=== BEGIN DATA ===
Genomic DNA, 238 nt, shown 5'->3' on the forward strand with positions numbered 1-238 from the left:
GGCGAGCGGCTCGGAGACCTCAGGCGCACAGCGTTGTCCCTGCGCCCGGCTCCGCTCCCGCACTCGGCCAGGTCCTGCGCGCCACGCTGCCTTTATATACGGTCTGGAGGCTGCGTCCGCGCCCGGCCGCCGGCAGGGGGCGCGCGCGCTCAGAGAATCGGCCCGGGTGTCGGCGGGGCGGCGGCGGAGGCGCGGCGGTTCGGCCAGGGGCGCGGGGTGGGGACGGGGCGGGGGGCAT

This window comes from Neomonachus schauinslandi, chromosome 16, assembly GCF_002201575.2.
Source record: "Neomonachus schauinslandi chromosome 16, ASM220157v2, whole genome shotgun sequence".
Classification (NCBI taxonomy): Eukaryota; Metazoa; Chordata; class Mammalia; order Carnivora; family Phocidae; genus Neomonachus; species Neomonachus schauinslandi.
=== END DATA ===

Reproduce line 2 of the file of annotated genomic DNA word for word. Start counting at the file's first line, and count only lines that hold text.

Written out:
GGCGAGCGGCTCGGAGACCTCAGGCGCACAGCGTTGTCCCTGCGCCCGGCTCCGCTCCCGCACTCGGCCAGGTCCTGCGCGCCACGCTGCCTTTATATACGGTCTGGAGGCTGCGTCCGCGCCCGGCCGCCGGCAGGGGGCGCGCGCGCTCAGAGAATCGGCCCGGGTGTCGGCGGGGCGGCGGCGGAGGCGCGGCGGTTCGGCCAGGGGCGCGGGGTGGGGACGGGGCGGGGGGCAT